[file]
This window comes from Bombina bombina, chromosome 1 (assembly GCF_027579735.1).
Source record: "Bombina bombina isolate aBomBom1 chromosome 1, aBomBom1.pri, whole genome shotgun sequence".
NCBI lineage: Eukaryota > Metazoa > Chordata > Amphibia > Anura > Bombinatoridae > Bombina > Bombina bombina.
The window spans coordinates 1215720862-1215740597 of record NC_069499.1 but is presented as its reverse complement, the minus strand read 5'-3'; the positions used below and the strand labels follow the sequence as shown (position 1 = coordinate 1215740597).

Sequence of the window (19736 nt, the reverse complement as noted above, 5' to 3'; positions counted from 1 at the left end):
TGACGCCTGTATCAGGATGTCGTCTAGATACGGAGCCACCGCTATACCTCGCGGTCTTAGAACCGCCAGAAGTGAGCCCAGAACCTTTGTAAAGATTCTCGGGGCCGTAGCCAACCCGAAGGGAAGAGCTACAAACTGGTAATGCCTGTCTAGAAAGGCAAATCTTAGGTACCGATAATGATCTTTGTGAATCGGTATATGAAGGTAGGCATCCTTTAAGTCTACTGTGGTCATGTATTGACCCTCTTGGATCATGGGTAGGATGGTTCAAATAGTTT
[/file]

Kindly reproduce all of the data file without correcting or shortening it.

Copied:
This window comes from Bombina bombina, chromosome 1 (assembly GCF_027579735.1).
Source record: "Bombina bombina isolate aBomBom1 chromosome 1, aBomBom1.pri, whole genome shotgun sequence".
NCBI lineage: Eukaryota > Metazoa > Chordata > Amphibia > Anura > Bombinatoridae > Bombina > Bombina bombina.
The window spans coordinates 1215720862-1215740597 of record NC_069499.1 but is presented as its reverse complement, the minus strand read 5'-3'; the positions used below and the strand labels follow the sequence as shown (position 1 = coordinate 1215740597).

Sequence of the window (19736 nt, the reverse complement as noted above, 5' to 3'; positions counted from 1 at the left end):
TGACGCCTGTATCAGGATGTCGTCTAGATACGGAGCCACCGCTATACCTCGCGGTCTTAGAACCGCCAGAAGTGAGCCCAGAACCTTTGTAAAGATTCTCGGGGCCGTAGCCAACCCGAAGGGAAGAGCTACAAACTGGTAATGCCTGTCTAGAAAGGCAAATCTTAGGTACCGATAATGATCTTTGTGAATCGGTATATGAAGGTAGGCATCCTTTAAGTCTACTGTGGTCATGTATTGACCCTCTTGGATCATGGGTAGGATGGTTCAAATAGTTT